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    Sunday 17 February 2019

    Global companies with a disregarded entity in the US face new regulations

    Expanded IRS tax regulations now apply to a larger number of foreign corporations and include bookkeeping requirements. There are stiff penalties for non-compliance.

    Global companies with a disregarded entity in the US face new regulationsIf your international company has a domestic disregarded entity (DRE) in the US, you may need to file IRS Form 5472 going forward. Failure to comply could result in a fine of US$10,000, suspension of the statute of limitations on your entire tax return for the year at issue, and possibly even criminal penalties.

     

    Who’s affected?

    The US Treasury and IRS issued final regulations in December 2016 under IRC Section 6038A. These expand the category of ‘reporting corporations’ subject to Form 5472 reporting and record maintenance requirements to include all foreign-owned domestic DREs. Previously, a reporting corporation was a 25% foreign-owned US corporation or a foreign corporation engaged in US trade or business that entered into reportable transactions, i.e.transactions that impact the computation of taxable income. Those most likely affected by the new regulations include:

    • Foreign corporations that hold their US branch operations in a domestic DRE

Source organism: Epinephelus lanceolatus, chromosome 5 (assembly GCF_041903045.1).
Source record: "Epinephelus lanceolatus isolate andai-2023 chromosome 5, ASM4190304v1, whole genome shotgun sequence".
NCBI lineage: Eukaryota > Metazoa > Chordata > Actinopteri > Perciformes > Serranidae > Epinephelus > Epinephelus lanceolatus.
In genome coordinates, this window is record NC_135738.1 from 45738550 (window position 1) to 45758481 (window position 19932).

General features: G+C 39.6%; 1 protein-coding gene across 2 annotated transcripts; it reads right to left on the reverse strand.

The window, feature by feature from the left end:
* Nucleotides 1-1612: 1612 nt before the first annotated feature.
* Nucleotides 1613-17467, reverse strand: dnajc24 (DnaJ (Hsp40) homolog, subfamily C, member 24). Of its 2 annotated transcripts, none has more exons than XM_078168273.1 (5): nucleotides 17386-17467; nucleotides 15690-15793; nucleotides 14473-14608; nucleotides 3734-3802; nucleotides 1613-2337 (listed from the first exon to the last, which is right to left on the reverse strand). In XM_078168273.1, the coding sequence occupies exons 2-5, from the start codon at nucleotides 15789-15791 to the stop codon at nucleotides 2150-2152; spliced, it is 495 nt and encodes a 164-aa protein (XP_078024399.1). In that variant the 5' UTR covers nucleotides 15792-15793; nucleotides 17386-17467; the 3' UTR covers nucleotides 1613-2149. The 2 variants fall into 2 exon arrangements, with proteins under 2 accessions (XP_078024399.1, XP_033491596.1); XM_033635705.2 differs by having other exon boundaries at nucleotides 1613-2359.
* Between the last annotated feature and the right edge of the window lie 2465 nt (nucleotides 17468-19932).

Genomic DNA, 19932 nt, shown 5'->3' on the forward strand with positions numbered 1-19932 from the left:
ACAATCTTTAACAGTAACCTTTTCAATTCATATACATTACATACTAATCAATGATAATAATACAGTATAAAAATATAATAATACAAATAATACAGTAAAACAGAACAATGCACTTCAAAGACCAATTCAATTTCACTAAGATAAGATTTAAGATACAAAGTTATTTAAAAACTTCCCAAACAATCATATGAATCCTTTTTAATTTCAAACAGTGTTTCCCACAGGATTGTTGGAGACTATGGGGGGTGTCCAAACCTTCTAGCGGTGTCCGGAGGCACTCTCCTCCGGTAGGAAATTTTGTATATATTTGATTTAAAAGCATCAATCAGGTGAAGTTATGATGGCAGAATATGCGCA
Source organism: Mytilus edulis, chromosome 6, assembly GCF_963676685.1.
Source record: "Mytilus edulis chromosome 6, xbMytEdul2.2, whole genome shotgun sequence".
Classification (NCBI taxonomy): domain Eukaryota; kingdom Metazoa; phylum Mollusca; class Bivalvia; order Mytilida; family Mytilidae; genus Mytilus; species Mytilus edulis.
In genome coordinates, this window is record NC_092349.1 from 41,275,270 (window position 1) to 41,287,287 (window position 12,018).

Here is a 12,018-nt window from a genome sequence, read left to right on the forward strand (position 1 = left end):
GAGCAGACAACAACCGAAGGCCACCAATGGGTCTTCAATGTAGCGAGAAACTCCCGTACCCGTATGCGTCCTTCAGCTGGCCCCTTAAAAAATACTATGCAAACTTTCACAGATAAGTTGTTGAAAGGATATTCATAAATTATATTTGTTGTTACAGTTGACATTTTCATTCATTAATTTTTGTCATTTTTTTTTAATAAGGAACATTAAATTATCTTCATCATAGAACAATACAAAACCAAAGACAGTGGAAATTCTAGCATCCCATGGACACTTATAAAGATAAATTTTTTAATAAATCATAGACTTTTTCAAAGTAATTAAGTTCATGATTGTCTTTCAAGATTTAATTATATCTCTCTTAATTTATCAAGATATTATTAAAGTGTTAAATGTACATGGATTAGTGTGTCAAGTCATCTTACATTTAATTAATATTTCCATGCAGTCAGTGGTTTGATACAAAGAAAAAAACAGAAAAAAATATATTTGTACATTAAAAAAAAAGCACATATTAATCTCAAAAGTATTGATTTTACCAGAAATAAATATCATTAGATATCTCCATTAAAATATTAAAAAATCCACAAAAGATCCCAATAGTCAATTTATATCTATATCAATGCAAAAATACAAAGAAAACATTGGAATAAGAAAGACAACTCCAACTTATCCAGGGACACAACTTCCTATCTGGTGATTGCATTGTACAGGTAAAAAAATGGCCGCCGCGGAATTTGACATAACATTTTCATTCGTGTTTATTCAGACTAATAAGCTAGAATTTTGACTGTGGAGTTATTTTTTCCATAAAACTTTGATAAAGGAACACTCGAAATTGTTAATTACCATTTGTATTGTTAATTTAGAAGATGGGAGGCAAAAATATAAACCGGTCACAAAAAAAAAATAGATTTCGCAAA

• Foreign corporations and individuals that hold passive-type assets (e.g. stock in a foreign subsidiary, foreignissued corporate bonds, etc.) through a domestic DRE
    • US corporations and individuals that hold domestic DREs through controlled foreign corporations (CFC)

    What’s changed?

    The new regulations treat your foreign-owned domestic DRE as a reporting corporation for the limited purpose of reporting related-party transactions on Form 5472. They also require the DRE to maintain a permanent set of books and records that establish the correctness of the information reported on the form.

    It is worth noting that under the old Form 5472 reporting regulations, a foreign owner would report relatedparty transactions of its domestic DRE only if the DRE conducted a US trade or business, i.e. the US DRE had to be a branch. The new regulations represent a significant departure from prior rules. Essentially all related-party transactions involving a foreign-owned domestic DRE must now be reported on Form 5472, including transactions affecting the computation of taxable income and capital-related transactions. These transactions include capital contributions, entity liquidations, and distributions of cash and property.

    In addition, Form 5472 should be filed by a domestic DRE even in cases where the DRE is owned by a CFC and the CFC’s US shareholder reports its ownership interest in the foreign corporation using Form 5471.

    The new filing requirements apply to taxable years of foreign-owned domestic DREs beginning on or after 1 January 2017, and ending on or after 13 December 2017.

    For more information, contact:

    Mike Smith
    CliftonLarsonAllen, US
    T: +1 704 816 8449
    E: mike.smith@CLAconnect.com
    www.claconnect.com

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